In conversation with Blue Jays prospect Rowdy Tellez: The Glove

Nov 7, 2015; Phoenix, AZ, USA; Toronto Blue Jays infielder Rowdy Tellez during the Arizona Fall League Fall Stars game at Salt River Fields. Mandatory Credit: Mark J. Rebilas-USA TODAY Sports
Nov 7, 2015; Phoenix, AZ, USA; Toronto Blue Jays infielder Rowdy Tellez during the Arizona Fall League Fall Stars game at Salt River Fields. Mandatory Credit: Mark J. Rebilas-USA TODAY Sports /

Part one of our conversation with Toronto Blue Jays prospect Rowdy Tellez, ‘The Bat’, can be found here

Read ten scouting reports on Blue Jays first-baseman Rowdy Tellez, and you’ll see the same phrasing nine times. An MLB-ready bat with an advanced plate approach for his age, but defensive and athletic tools that could limit him at the next level.

Tellez disagrees, and with the work he’s put in on and off the diamond over the past year, those scouting reports may soon need an edit.

“Everybody has always knocked my defence,” Tellez said. “I always said that I was going to be a Gold Glove defender so I work and work to be that Gold Glove defender.”

With Edwin Encarnacion due to hit free agency this coming offseason and room for improvement around Justin Smoak on the MLB roster, Tellez could be in contention for a starting job as early as next spring. His bat-first profile has many discussing him as a candidate for being the designated hitter, but Tellez sees his game as going well beyond that.

“I want my infield to be 100% confident in throwing the ball to me. I think my infield and my defence is going to carry me also,” said the 21-year-old. “Everybody is going to say ‘he’s on an American League team so he’ll have the ability to DH when he needs to.’  I don’t want to DH, I really don’t.”

First base, unlike a premium defensive spot such as shortstop or centre-field, does not require elite foot speed or even top-rate agility. With strong positioning, sure hands, and sound fundamentals, a player like Tellez can quietly pad his value to a roster. This past offseason, he worked with longtime Marlins and Cubs first-baseman Derrek Lee.

Also working against Tellez is the (often subconscious) assumption that big-bodied first-basemen are poor defensively.

“They see a bigger person,” Tellez said of the perception. “By no means am I a little person or a slight body. I am a huge person. Six-four and 245 pounds, I am a big person. There are a lot of big fielding first-basemen in the MLB that are great, like Anthony Rizzo, Adrian Gonzalez, Freddie Freeman, or Eric Hosmer. We have one, Justin Smoak, who is an excellent fielder and I had the honour to work with him in spring training and I learned so much from him on how to trust my hands and move my feet.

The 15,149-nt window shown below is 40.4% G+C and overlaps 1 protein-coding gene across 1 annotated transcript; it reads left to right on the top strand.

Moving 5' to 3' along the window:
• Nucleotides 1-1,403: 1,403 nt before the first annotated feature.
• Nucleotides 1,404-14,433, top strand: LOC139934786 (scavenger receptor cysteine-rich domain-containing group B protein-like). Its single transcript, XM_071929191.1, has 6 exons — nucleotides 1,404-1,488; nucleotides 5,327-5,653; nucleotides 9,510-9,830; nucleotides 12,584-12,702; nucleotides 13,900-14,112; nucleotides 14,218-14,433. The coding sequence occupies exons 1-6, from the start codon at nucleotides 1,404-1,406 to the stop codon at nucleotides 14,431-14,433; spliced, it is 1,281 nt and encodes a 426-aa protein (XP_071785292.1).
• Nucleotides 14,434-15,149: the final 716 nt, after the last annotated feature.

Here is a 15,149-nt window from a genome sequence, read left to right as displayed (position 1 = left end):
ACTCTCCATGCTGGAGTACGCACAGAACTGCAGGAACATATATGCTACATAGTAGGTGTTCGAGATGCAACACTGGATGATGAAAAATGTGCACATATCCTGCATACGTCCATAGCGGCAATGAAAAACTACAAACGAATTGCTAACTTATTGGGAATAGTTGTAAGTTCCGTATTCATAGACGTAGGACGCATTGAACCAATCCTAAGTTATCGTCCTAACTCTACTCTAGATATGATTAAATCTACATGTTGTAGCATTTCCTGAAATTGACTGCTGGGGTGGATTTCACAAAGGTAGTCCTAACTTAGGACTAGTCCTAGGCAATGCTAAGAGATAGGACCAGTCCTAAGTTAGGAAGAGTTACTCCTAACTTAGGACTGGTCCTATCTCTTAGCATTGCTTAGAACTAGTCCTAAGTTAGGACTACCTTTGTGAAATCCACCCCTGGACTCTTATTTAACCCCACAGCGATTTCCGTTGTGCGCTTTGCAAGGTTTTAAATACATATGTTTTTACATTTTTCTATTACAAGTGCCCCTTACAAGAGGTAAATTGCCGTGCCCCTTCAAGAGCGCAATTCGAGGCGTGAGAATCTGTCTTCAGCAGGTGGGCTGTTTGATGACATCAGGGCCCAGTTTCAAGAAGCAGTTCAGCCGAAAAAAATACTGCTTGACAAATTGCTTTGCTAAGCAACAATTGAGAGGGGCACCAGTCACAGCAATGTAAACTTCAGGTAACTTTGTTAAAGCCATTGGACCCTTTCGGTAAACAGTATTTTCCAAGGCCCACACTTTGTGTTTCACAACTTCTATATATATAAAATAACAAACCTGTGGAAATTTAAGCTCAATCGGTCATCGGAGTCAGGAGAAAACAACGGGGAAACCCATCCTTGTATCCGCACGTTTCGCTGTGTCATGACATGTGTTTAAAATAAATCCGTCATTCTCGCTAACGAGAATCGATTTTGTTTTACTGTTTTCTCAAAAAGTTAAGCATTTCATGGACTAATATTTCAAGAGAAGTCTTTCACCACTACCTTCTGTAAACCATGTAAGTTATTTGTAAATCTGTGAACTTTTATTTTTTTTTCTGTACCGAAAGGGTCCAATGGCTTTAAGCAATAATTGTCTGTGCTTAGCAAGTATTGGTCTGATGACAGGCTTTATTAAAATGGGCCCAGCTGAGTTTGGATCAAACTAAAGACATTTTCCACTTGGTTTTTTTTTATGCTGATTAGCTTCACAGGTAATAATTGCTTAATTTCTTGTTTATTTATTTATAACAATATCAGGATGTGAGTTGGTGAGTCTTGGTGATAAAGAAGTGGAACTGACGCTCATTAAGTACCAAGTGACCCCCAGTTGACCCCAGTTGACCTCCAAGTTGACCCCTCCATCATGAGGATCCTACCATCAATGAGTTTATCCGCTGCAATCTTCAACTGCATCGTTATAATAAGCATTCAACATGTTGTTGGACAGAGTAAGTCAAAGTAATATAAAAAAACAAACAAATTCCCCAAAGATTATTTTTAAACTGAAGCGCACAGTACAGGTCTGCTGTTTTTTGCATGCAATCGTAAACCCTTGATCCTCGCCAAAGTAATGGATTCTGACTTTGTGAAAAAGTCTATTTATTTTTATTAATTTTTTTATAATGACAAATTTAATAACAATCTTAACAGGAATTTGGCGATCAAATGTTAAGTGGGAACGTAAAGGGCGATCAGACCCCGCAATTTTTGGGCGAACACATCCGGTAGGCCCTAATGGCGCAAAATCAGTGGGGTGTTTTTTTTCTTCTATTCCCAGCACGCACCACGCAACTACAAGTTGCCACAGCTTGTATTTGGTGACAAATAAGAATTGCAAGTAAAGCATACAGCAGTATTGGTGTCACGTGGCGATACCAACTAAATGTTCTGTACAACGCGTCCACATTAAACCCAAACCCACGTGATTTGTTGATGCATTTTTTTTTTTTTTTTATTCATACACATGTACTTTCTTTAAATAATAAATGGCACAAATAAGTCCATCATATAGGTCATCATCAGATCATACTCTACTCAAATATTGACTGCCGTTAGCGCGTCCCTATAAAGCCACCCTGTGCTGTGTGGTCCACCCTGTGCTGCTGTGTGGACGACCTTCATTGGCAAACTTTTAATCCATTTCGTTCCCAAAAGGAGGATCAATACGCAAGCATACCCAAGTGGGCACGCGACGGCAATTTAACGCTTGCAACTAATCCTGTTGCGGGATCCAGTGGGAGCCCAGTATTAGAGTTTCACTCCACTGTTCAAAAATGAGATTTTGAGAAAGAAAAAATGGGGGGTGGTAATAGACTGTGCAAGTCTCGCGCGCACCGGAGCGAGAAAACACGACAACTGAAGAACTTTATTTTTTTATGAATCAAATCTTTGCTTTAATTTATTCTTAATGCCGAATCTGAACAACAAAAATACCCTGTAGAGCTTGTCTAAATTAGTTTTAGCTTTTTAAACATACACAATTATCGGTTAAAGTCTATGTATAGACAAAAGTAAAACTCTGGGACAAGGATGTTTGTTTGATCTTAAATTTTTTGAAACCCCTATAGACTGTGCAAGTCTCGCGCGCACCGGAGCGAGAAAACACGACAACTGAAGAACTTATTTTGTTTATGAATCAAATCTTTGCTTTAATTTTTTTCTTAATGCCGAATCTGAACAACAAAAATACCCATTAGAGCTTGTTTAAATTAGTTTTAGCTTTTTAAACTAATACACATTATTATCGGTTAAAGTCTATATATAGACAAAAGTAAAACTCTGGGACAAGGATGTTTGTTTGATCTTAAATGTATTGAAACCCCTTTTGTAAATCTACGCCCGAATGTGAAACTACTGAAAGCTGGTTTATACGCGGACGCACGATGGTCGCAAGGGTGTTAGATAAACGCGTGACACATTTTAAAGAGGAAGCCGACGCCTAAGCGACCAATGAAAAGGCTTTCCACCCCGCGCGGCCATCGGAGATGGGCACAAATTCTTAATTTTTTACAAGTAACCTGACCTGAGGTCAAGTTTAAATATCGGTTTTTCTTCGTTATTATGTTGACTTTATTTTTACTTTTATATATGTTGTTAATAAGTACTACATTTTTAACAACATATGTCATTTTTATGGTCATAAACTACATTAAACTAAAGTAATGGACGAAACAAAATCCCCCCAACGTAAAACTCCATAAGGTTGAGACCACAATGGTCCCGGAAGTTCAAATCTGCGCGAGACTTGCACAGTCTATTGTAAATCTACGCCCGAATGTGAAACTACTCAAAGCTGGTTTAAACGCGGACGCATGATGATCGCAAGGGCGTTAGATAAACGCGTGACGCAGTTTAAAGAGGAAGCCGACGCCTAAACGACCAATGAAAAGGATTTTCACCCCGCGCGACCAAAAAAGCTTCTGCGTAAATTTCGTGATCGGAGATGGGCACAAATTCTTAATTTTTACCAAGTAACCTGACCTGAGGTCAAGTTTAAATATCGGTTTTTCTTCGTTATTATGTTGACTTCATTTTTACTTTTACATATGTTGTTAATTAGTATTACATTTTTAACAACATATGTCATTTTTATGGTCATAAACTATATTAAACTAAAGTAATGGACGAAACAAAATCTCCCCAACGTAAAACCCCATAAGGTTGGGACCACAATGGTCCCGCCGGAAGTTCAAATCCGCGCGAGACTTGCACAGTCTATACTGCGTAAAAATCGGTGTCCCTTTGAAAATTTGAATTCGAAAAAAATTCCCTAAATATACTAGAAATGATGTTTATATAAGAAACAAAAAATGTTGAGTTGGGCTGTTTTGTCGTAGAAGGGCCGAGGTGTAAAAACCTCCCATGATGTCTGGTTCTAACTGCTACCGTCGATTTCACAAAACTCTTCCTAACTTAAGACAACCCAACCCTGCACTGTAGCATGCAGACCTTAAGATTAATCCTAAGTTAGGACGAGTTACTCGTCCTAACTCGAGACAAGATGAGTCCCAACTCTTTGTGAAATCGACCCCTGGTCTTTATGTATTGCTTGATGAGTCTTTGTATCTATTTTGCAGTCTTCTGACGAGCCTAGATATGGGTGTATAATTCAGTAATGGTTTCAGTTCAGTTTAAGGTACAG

“We also have Casey Kotchman in triple-A Buffalo who, on paper, in the field, is the best-fielding first-baseman in Major League history with the highest fielding percentage. I learned so much from them, and both of those guys have helped me a ton this year with being able to trust myself at first base.”

Tellez is right. Kotchman is the all-time MLB leader with a fielding percentage of .9975% at first, committing just 18 errors over his ten-year career.

Defensively and on the bases, perhaps even more than at the plate, Tellez’s game has been aided by changes in his diet and to his body. Multiple people I’ve spoken to throughout the Blue Jays organization have compared it to Roberto Osuna‘s physical changes before his surprise ascent in 2015.

“In high school I believed a lot of the hype that people were putting out about me,” Tellez admitted, “reading into myself too much and believed that my bat was going to take me to the big leagues.

“Everything I do needs to be right. My girlfriend helps out a lot with making sure I’m eating right, my family helps out and I have significant people in my life that help me with eating correctly and maintaining, along with my mental toughness, to make sure I’m eating right and make sure I’m training right.”

The results are following these changes, too. Tellez has been charged with just four errors this season and has taken a clear step forward in the field as he continues to push towards his Major League debut.

“I think what’s been a huge thing for me is having the right people in my corner but also being mentally tough enough to say no to things and being tough enough to get out and grind for what I want.”

Next: Keep calm and discuss the Bautista trade rumours

Twitter:  @KeeganMatheson